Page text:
The government case is that HS2 is the best response to a "long term capacity challenge" p 34. It predicts that there will be a progressively increasing shortfall in both WCML and ECML capacity in the 2020s and then beyond (1.46-52). However other commentators have pointed to evidence that travel demand may have peaked and that it is not linked to any growth in GDP.[404] In this uncertain context, FOE believes any new rail line should primarily be designed to achieve modal shift from less sustainable modes and set within a policy context designed to achieve this. Public policy should also seek to reduce the need to travel—for example, in the context of long distance travel this implies support for technology to replace business travel like video conferencing. There is also the question of whether any new capacity be provided via a new high-speed network or alternatively by upgrading the existing infrastructure?—see also our response to question TC3/2.

FOE Q4: Since FOE is an organisation whose aim is to promote sustainable development, what is HS2's contribution to overall sustainability (all three pillars: economic, social and environmental)?

As an organisation campaigning for sustainable development (SD), our preferred approach is to identify both benefits and disbenefits in relation to all three "pillars" (economic, social and environmental) and then integrate them to an optimum outcome. In the specific case of HS2 this will involve a complex assessment of, for example, a (re)distribution of economic benefits along the length of the route and spreading outwards from it, and the balancing of different kinds of impact (eg negative environmental impact in the Chilterns versus possible positive economic impact in more northern regions). We urge the Committee to test whether all three component parts of SD have been adequately modelled and accessed.

FOE Q5: What will be HS2's contribution to climate change emissions reduction, firstly in the priority decade to 2020, then in the period to 2030, and finally through to a 2050 end date?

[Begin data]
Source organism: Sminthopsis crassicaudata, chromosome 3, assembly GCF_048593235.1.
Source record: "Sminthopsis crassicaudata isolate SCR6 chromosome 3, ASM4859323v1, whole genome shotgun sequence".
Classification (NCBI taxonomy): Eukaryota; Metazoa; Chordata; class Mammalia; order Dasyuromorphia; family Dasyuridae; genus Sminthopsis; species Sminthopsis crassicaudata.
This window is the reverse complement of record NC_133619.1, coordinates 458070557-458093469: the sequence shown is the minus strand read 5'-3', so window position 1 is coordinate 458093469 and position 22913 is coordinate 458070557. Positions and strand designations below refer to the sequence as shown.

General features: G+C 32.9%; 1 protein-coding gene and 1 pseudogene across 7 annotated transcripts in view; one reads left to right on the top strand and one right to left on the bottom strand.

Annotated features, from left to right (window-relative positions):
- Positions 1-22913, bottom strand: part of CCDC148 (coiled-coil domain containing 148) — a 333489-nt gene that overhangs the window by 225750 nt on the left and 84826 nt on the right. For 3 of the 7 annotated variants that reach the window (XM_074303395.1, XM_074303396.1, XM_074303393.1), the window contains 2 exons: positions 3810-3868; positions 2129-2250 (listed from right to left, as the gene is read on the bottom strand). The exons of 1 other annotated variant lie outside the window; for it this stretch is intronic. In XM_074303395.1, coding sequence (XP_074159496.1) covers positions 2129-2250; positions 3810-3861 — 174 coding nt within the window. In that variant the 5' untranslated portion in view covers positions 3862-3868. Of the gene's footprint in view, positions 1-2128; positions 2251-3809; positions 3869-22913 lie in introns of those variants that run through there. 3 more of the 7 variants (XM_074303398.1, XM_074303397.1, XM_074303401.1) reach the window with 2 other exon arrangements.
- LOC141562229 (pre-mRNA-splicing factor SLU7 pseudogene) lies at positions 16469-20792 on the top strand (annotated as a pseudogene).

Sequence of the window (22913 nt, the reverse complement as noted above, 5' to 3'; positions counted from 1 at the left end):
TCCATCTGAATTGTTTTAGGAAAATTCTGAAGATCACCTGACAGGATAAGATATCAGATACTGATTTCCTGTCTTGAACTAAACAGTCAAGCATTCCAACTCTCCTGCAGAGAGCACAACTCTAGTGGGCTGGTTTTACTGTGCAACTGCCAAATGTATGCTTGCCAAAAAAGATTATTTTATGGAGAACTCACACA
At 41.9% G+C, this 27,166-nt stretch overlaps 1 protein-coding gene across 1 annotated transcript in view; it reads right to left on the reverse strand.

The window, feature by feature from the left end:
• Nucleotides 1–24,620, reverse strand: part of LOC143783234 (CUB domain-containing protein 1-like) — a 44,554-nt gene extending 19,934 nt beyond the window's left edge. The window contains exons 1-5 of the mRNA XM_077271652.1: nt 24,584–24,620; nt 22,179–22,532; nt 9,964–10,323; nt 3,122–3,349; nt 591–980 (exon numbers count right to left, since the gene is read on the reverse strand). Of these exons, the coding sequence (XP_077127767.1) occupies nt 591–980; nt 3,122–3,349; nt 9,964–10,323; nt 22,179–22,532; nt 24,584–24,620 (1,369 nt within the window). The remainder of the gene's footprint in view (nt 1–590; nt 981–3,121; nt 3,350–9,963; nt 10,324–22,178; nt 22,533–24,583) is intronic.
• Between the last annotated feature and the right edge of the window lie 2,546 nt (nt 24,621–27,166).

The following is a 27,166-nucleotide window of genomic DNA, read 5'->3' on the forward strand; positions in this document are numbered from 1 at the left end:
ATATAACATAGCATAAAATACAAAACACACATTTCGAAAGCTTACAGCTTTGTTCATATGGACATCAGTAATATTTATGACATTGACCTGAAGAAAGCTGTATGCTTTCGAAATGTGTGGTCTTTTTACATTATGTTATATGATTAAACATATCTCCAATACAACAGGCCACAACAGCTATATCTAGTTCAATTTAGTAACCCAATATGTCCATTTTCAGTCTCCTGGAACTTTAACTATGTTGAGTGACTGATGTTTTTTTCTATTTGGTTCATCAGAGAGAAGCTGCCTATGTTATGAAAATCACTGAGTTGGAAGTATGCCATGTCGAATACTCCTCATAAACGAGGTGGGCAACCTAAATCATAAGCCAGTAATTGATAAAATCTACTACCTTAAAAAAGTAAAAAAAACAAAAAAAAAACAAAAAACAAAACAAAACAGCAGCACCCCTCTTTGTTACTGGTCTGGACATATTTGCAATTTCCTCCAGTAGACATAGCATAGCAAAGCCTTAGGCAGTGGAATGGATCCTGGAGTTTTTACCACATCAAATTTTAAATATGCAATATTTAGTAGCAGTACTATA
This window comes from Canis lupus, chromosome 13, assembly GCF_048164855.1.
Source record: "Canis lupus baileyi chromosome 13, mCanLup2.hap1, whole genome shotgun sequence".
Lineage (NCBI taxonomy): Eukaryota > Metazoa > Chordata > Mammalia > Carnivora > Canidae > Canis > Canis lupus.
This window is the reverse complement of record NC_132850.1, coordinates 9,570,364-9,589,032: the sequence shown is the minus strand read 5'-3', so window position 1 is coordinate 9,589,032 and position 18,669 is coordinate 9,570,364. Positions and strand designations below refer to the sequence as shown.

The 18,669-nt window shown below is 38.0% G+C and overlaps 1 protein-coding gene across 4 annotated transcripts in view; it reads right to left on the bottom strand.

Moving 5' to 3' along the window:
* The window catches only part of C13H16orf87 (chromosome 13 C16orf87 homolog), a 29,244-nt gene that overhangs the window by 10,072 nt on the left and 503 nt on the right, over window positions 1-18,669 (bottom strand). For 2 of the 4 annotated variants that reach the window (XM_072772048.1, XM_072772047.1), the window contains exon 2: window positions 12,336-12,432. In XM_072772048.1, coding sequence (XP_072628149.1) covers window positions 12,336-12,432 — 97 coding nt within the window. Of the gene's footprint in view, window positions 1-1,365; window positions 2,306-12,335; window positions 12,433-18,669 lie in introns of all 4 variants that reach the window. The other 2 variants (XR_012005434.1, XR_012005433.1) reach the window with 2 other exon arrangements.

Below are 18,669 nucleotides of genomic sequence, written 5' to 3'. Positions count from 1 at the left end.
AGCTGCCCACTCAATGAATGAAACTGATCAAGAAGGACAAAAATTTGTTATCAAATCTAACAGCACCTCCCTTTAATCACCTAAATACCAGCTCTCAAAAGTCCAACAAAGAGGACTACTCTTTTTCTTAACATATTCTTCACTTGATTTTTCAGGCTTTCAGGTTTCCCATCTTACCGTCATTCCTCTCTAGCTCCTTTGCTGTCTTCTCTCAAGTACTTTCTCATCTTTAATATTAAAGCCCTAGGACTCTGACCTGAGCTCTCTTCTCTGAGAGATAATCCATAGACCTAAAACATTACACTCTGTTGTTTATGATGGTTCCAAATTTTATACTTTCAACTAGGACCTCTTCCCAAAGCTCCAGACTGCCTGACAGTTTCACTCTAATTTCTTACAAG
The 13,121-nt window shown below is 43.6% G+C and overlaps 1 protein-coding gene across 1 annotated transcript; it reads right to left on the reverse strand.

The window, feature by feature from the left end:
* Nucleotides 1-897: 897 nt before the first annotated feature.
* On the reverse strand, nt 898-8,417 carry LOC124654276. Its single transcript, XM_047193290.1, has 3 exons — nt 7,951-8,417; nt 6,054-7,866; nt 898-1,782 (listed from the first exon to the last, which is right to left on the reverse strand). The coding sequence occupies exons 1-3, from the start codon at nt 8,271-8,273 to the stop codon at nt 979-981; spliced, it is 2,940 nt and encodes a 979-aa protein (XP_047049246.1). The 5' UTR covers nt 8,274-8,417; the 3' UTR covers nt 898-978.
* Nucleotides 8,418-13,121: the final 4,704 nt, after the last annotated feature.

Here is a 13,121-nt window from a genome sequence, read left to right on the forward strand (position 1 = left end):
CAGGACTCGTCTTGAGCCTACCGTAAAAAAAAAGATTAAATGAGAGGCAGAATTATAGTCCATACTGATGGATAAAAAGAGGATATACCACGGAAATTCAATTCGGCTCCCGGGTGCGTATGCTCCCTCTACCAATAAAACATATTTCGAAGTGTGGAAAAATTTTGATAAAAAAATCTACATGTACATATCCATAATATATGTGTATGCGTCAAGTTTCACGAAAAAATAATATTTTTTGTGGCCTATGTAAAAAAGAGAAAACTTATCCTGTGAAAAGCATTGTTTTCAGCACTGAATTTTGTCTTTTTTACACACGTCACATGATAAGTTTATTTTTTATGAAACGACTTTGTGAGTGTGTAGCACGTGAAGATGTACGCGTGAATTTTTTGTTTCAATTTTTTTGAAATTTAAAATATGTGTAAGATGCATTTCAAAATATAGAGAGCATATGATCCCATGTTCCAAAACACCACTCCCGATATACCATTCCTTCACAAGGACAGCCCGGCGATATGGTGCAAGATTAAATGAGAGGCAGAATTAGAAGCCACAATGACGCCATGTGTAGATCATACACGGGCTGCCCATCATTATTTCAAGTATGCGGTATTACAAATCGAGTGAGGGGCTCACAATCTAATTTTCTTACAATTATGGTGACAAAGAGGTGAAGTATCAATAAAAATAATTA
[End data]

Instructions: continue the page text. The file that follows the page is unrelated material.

See our responses to Committee question TC2 and TC6/1 on this critical issue.

FOE Q6: Are there particular arguments for or against the current specific proposal and route?

In our view a decision to proceed with HS2 must be contingent on the Government providing the correct policy context and overall funding strategy for transport. With these two conditions met, HS2 is one option for providing additional rail capacity. However, we have serious concerns about the development and transport integration implications of the current proposal for a Birmingham interchange station—see TC4.


FOE recognises that the HS2 proposal is a hugely important decision point in long-run UK transport policy. We welcome the national debate—but we believe it is now for the Government to answer the questions we have identified.

—  If the Government is able to demonstrate that HS2 can be a positive component within a wider national transport strategy, focused around carbon reduction, contributing to overall sustainability, and affordable alongside other more urgent investments in necessary national infrastructure, then FOE would be able to support its continuation into more detailed development, including addressing environmental impacts along the route.

—  But if the government is not able to answer these questions, or if its assessment throws up fundamental incompatibilities, then FOE will continue to question the proposal.

The Transport Committee report itself will in due course be an important contribution to that national debate and strategic assessment, and we will await its findings.

TC2: How does HSR fit with the Government's transport policy objectives

One of the Secretary of State's two stated priorities on accepting his appointment in May 2010 was to cut carbon emissions from transport. It is critical that HS2 is set within an overall transport carbon reduction strategy that will deliver the GHG savings to enable our carbon budgets to be met. In the long term this means HS2 needs to be an agent of modal shift from more carbon intensive modes—air and road. To achieve this, the right companion policies must be in place so that rail is price competitive and is well integrated with other public transport. The grid must be de-carbonised by 2030 and there must be a strategy to make released "classic network" rail capacity achieve further modal shift for freight and passengers.